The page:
Through her activism and scholarship over the last decades, Angela Davis has been deeply involved in our nation’s quest for social justice. Her work as an educator – both at the university level and in the larger public sphere – has always emphasized the importance of building communities of struggle for economic, racial, and gender justice.
Professor Davis’s teaching career has taken her to San Francisco State University, Mills College, and UC Berkeley. She also has taught at UCLA, Vassar, the Claremont Colleges, and Stanford University. She spent the last 15 years at the University of California Santa Cruz where she is now Distinguished Professor Emerita of history of consciousness, an interdisciplinary Ph.D program, and feminist studies.
Davis is the author of eight books and has lectured throughout the United States as well as in Europe, Africa, Asia, Australia, and South America. In recent years a persistent theme of her work has been the range of social problems associated with incarceration and the generalized criminalization of those communities that are most affected by poverty and racial discrimination. She draws upon her own experiences in the early ’70s as a person who spent 18 months in jail and on trial, after being placed on the FBI’s “Ten Most Wanted List.” She has also conducted extensive research on numerous issues related to race, gender, and imprisonment. Her most recent books are Abolition Democracy and Are Prisons Obsolete?, about the abolition of the prison industrial complex, and a new edition of Narrative of the Life of Frederick Douglass.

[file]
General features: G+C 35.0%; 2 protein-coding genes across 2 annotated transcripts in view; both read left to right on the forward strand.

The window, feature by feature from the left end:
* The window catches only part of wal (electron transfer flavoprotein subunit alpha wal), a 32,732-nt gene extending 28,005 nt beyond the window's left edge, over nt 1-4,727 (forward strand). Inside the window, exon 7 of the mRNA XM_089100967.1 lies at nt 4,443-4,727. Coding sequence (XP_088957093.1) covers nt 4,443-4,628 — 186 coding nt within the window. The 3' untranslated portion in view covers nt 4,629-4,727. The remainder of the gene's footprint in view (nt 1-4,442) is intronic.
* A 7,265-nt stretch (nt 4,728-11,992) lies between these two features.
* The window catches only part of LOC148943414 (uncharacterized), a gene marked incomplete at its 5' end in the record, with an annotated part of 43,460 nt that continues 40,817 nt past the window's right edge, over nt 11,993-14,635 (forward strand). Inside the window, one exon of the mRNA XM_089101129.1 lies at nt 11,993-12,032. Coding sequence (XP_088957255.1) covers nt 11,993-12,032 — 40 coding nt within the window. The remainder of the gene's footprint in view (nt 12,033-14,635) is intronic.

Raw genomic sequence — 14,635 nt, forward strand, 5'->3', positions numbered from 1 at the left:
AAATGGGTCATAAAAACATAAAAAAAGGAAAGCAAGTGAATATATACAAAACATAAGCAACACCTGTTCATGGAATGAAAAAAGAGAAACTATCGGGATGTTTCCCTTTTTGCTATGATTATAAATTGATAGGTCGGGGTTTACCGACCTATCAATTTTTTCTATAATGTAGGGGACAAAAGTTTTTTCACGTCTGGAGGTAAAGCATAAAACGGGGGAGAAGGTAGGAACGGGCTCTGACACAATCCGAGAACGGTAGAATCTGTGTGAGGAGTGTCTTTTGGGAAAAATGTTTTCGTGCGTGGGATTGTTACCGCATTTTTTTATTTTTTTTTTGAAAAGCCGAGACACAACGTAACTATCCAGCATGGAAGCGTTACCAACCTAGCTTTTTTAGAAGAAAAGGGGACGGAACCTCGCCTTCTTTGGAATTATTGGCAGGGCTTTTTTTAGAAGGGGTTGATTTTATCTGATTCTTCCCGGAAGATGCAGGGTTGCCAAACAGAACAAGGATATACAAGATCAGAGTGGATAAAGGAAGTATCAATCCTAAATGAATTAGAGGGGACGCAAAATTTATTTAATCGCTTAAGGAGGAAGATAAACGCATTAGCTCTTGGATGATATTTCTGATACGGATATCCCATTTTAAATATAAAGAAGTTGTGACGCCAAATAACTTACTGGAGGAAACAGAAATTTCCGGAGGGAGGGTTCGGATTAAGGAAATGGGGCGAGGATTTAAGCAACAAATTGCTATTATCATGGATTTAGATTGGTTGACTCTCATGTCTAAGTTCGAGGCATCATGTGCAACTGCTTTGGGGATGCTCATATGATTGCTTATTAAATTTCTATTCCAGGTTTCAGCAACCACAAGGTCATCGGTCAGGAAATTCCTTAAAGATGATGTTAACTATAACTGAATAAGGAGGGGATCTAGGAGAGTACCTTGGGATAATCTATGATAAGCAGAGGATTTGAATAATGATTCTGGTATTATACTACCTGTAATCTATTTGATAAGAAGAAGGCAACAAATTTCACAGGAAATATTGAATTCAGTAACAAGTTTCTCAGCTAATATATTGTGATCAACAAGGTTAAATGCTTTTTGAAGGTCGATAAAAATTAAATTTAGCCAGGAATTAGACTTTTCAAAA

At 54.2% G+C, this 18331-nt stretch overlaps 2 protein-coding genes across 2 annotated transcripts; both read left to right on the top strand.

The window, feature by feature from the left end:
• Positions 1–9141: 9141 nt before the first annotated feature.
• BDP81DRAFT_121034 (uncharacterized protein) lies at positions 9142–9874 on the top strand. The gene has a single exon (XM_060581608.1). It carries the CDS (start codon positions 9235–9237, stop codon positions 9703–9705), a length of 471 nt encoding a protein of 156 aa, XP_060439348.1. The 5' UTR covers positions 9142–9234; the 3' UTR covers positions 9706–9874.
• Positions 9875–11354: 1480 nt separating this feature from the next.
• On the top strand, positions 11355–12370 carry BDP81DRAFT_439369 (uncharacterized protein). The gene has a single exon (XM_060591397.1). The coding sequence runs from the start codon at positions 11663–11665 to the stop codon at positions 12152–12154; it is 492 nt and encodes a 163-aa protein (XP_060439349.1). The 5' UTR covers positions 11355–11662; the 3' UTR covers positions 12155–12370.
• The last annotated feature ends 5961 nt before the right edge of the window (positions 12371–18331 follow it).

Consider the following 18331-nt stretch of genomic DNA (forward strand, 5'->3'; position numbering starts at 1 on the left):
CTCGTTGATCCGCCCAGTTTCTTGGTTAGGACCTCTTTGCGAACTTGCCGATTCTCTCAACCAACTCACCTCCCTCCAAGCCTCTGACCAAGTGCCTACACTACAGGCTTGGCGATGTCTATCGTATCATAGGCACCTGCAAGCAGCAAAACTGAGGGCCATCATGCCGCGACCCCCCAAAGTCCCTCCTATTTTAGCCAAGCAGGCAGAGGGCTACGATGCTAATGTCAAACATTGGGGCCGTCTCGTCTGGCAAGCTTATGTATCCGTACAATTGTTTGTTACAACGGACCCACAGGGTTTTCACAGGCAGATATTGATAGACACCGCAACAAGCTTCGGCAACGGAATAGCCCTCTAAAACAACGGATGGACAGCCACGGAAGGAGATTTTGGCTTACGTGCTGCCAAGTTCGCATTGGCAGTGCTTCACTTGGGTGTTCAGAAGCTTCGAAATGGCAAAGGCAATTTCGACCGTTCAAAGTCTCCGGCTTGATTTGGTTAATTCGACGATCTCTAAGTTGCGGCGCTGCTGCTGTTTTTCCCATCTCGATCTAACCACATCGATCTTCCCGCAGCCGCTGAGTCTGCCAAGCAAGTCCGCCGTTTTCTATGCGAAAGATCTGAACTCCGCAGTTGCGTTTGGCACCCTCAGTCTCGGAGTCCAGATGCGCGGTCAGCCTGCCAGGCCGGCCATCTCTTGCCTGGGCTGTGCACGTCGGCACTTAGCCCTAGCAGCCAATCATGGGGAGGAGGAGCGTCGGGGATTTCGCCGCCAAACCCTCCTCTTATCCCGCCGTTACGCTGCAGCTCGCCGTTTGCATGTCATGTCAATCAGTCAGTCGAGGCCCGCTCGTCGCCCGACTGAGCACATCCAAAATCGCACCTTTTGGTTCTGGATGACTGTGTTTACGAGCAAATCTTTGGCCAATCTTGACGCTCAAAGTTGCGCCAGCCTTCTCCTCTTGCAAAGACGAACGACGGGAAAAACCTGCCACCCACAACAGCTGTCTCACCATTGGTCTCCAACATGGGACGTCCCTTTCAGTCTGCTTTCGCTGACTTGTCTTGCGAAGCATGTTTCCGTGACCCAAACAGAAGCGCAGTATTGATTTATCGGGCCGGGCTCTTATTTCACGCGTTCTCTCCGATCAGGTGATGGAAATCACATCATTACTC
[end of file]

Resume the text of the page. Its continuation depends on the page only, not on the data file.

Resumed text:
Angela Davis is a founding member of Critical Resistance, a national organization dedicated to the dismantling of the prison industrial complex. Internationally, she is affiliated with Sisters Inside, an abolitionist organization based in Queensland, Australia, that works in solidarity with women in prison.
Like many other educators, Professor Davis is especially concerned with the general tendency to devote more resources and attention to the prison system than to educational institutions. Having helped to popularize the notion of a “prison industrial complex,” she now urges her audiences to think seriously about the future possibility of a world without prisons and to help forge a 21st-century abolitionist movement.